Skip to main content

31.07.2017 | Original Article Open Access

Depression Symptoms in Haemodialysis Patients Predict All-Cause Mortality but Not Kidney Transplantation: A Cause-Specific Outcome Analysis

Annals of Behavioral Medicine
PhD Joseph Chilcot, MRCPsych Ayman Guirguis, PhD Karin Friedli, DM FRCP Michael Almond, PhD FRCP Clara Day, MSc Maria Da Silva-Gane, MD FRCP Andrew Davenport, MRCPsych Naomi A. Fineberg, MRCPsych Benjamin Spencer, PhD David Wellsted, MD FRCP Ken Farrington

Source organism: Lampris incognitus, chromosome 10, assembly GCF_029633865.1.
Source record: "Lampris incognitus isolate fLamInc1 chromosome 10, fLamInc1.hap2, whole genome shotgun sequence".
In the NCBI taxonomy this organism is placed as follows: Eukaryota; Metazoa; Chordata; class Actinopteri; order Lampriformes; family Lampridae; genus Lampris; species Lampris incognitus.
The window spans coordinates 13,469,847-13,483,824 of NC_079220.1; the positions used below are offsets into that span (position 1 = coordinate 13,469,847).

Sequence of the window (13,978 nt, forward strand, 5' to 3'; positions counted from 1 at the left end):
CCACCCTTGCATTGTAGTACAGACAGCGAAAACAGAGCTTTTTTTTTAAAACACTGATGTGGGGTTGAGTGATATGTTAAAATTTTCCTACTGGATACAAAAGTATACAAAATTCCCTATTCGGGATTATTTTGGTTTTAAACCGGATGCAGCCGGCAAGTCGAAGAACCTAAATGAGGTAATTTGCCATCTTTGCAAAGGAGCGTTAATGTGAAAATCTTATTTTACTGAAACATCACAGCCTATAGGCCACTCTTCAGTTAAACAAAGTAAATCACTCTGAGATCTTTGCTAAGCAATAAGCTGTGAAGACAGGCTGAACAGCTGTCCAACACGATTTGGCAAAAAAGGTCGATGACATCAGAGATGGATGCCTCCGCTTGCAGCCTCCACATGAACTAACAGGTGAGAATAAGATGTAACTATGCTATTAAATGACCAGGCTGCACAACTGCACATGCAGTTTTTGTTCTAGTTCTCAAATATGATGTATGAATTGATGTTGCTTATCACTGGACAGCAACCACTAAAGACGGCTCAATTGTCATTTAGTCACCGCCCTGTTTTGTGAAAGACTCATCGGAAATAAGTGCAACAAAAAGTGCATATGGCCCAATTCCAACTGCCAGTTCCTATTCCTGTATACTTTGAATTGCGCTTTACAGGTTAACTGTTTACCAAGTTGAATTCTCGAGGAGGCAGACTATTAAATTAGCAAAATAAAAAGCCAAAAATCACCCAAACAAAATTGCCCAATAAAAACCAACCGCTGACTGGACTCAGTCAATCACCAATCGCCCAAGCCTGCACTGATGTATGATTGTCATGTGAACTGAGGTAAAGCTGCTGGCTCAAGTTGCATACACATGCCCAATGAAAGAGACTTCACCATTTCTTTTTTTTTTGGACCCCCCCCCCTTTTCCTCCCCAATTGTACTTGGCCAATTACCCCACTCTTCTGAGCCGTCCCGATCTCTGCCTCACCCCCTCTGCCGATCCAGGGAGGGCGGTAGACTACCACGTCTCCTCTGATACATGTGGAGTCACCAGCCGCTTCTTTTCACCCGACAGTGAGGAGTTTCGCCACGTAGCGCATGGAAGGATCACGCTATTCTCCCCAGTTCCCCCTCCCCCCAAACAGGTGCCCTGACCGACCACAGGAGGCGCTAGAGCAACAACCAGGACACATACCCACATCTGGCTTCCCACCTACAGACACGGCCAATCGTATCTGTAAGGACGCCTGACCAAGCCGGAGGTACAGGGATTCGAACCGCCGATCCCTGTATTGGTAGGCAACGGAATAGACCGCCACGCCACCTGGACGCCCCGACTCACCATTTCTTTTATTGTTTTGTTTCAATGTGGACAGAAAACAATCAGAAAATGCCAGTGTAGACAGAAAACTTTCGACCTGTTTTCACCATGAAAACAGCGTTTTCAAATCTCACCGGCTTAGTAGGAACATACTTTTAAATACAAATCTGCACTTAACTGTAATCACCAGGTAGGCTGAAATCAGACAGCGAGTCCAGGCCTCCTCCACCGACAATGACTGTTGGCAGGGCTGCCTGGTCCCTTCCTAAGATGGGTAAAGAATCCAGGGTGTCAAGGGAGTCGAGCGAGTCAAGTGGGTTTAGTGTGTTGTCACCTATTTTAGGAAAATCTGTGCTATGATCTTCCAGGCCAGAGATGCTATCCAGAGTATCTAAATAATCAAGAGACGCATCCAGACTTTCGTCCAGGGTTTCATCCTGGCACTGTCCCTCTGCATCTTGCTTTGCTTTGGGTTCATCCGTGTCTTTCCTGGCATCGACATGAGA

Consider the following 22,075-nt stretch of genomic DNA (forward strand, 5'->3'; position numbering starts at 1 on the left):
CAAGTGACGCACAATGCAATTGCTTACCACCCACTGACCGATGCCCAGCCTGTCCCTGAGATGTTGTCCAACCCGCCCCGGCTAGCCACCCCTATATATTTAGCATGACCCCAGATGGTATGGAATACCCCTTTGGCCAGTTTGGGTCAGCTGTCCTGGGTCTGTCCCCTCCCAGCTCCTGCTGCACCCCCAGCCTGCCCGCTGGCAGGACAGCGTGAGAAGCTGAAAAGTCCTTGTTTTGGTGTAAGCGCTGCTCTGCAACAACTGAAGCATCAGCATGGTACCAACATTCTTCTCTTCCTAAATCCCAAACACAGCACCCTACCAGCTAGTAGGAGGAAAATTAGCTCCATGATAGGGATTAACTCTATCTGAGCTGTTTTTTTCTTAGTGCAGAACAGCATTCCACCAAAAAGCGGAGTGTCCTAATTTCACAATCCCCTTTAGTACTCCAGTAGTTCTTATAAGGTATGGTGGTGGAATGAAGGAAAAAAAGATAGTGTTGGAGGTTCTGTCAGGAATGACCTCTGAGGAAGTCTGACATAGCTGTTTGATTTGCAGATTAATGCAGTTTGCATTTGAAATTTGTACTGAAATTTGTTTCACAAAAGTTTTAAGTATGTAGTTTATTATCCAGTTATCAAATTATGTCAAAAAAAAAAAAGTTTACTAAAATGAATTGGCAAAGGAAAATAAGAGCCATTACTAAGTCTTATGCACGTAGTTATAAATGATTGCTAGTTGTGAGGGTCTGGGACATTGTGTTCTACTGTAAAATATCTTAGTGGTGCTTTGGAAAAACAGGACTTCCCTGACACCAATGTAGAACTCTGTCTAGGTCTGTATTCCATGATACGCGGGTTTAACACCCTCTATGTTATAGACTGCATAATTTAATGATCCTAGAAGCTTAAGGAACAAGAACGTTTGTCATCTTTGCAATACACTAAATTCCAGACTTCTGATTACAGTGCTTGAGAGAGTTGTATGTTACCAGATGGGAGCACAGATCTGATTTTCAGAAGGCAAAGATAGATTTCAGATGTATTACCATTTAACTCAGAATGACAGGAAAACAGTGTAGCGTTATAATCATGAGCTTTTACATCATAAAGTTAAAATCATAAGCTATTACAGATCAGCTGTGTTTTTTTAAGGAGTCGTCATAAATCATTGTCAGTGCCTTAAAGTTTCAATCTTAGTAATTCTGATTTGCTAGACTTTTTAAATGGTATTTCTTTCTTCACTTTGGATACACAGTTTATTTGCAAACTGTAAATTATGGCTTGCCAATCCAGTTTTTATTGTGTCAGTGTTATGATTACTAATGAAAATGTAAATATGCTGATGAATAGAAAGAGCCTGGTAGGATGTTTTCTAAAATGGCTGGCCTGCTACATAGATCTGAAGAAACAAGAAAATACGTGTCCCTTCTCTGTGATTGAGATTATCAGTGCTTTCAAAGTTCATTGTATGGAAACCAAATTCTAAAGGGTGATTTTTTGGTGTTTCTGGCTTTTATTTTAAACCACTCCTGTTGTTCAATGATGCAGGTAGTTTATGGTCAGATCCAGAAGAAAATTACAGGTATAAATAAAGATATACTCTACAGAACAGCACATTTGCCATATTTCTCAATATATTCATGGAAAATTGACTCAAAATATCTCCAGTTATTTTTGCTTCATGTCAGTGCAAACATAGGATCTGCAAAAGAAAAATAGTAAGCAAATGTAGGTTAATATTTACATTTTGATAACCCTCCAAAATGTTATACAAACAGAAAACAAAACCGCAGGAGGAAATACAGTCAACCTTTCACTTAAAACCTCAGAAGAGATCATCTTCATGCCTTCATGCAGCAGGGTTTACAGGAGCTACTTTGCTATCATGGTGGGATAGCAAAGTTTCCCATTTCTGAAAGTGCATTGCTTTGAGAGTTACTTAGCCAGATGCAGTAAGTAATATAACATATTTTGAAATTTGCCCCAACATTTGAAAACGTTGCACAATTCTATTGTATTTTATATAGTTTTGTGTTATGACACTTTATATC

Depression is a common comorbidity experienced across the spectrum of advanced kidney disease, particularly in End-Stage Kidney Failure (ESKF). Estimates of depression, as determined by cut-off scores from validated screening tools, suggest that approximately 39% of dialysis patients are depressed [1]. This compares with around 23% when using diagnostic interviews [1]. Not only is depression prevalent but it also contributes to a variety of poor outcomes, including increased hospitalisation and mortality amongst dialysis patients, a finding that has been well-documented within the literature [27]. For example, a recent meta-analysis reports that the presence of depressive symptoms in dialysis patients is associated with a 50% increase in the risk of mortality (HR = 1.51, 95% confidence interval 1.35–1.69) [4]. The authors of this review conclude that there is considerable heterogeneity regarding the measurement of depression between studies, although overall, depression symptoms appear to be independent predictors of mortality. What is not clear from this review, however, was the number of studies which considered the presence of competing risks, a methodological issue which is addressed in the present study.